Loss of HMS Vanguard 9 July 1917 – more lax magazine procedures?

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    Malcolm Lewis

      The Dreadnought Battleship HMS Vanguard (L.1909) blew up whilst anchored at Scapa Flow on 9 July 1917 with the dreadful loss of 843 of the 845 men onboard. The Naval Correspondent of the Daily Telegraph at the time wrote(14July 1917):-“ This is not the first disaster of the kind which has occurred to the British Fleet.” (HMS Bulwark exploded at a buoy off Sheerness 26 Nov 1914 – 746 killed. HMS Natal destroyed by an ammunition explosion in Cromarty Forth 31 December 1915- 404 men lost)
      The correspondent continued, “There have been suspicions of foul play but official assurances were given to sooth these fears. However the Stockholm revelations have been published and we have learned of high explosive being made up to represent pieces of coal to be inserted in ships bunkers. The public await with anxiety the result of the enquiry.”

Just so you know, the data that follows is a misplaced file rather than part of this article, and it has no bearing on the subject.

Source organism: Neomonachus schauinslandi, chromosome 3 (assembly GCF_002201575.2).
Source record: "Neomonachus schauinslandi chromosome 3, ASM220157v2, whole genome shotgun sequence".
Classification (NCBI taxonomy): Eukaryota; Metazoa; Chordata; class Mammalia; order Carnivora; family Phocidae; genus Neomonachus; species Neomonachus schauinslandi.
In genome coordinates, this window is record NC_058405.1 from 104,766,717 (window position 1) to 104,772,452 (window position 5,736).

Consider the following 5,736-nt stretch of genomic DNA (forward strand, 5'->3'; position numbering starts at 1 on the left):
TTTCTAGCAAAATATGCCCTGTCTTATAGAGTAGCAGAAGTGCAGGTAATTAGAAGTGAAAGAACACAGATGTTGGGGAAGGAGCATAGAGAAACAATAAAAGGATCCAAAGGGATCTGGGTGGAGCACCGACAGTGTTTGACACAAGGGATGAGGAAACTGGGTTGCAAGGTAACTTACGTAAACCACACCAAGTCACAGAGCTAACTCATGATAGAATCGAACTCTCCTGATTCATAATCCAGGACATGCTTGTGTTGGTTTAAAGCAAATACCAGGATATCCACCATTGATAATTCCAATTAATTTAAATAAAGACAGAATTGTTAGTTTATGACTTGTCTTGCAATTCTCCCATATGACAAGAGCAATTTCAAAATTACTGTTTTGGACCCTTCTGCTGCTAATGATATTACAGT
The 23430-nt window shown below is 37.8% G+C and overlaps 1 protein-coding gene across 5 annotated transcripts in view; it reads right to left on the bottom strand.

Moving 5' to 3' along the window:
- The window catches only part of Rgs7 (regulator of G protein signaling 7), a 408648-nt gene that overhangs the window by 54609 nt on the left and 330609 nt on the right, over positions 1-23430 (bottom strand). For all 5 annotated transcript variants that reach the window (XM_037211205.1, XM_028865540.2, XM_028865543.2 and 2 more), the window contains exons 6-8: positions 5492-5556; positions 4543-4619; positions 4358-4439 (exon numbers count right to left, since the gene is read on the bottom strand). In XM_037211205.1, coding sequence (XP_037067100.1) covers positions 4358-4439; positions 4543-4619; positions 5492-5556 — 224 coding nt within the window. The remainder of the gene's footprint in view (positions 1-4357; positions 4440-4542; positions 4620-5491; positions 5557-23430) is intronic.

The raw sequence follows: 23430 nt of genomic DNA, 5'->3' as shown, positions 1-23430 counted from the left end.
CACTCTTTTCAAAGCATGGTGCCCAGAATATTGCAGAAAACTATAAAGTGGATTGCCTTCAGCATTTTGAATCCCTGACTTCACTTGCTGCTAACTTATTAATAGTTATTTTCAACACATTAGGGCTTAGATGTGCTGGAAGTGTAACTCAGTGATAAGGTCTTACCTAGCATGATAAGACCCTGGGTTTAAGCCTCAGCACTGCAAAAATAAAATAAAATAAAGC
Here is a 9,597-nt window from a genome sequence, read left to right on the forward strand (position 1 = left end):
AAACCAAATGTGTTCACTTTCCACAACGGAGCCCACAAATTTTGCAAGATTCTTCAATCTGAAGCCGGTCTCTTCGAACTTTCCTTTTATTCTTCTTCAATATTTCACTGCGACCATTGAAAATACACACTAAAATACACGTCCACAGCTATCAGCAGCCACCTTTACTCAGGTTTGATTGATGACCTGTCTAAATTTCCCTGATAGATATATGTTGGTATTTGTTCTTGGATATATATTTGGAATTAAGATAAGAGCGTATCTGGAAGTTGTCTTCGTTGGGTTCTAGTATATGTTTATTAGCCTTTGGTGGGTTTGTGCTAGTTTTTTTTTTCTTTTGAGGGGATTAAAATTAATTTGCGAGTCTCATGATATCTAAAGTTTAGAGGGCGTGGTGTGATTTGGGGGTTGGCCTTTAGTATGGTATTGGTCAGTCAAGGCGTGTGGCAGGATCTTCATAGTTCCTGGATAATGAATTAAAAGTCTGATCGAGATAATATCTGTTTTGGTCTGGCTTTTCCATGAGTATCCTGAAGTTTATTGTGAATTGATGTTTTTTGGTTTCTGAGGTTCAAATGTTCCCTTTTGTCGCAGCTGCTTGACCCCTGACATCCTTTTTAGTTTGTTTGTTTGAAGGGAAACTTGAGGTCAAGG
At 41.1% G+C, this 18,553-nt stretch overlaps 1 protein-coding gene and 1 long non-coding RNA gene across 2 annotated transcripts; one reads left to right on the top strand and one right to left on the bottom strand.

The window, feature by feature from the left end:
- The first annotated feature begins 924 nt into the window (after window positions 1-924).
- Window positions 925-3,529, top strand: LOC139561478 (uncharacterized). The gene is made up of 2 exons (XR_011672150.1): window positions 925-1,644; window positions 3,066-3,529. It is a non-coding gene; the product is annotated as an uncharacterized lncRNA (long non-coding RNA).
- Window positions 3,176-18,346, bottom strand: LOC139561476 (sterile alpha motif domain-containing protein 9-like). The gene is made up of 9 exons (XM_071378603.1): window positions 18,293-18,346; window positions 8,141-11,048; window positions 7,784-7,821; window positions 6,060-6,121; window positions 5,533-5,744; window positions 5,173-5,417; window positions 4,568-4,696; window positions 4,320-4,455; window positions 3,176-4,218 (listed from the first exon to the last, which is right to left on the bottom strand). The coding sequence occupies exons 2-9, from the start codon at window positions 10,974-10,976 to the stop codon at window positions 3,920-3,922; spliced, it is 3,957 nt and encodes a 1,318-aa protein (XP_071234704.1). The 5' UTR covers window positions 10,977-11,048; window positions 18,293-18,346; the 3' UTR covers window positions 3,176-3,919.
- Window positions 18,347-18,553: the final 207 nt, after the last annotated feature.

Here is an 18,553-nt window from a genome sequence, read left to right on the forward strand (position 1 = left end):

Can anyone say what the “Stockholm revelations” were? Sounds as there were suspicions of sabotage.
      Wm Schleihauf in his article (July 2000) “Disaster in Harbour – The Loss of HMS Vanguard” mentions the Enquiry considered a cause could have been older Cordite in the magazine which had degenerated with time. Sulphate in the Cordite could have been released attacking the cellulose in the mix, generating heat and potential spontaneous inflammability.
      The fact that the explosion occurred in a magazine next to a boiler room that had remained flashed up for a long period in harbour is likely to have raised the magazine temperature to a dangerous level.
      Looking at ADM137/293, Order 194 Grand Fleet Gunnery Torpedo Orders 6 December 1916 Appendix Table 4. Precautionary Orders Regarding Ammunition, 1916 they state “magazines should be visited two or three times a day to ensure they are not being used for improper purposes” but I can’t see any regulations about checking temperatures or age of the explosive.
      I assume these regulations were updated after Jutland.
      It does seem that there was still not a lot of care taken in storing Cordite and also note how dangerous an explosive it was if it was past its “use by date”. Is there evidence that ships’ C.O.s were under pressure not to dispose of “old” Cordite?

      Frank Scott

        See William Schleihauf, Disaster in Harbour: The Loss of HMS Vanguard, Northern Mariner/Le Marin du nord, X, No. 3 (July 2000), 57-89. This is free to download on the Northern Mariner website. It seems a very comprehensive article & I doubt that there is much more that anyone can add.

        Frank Scott

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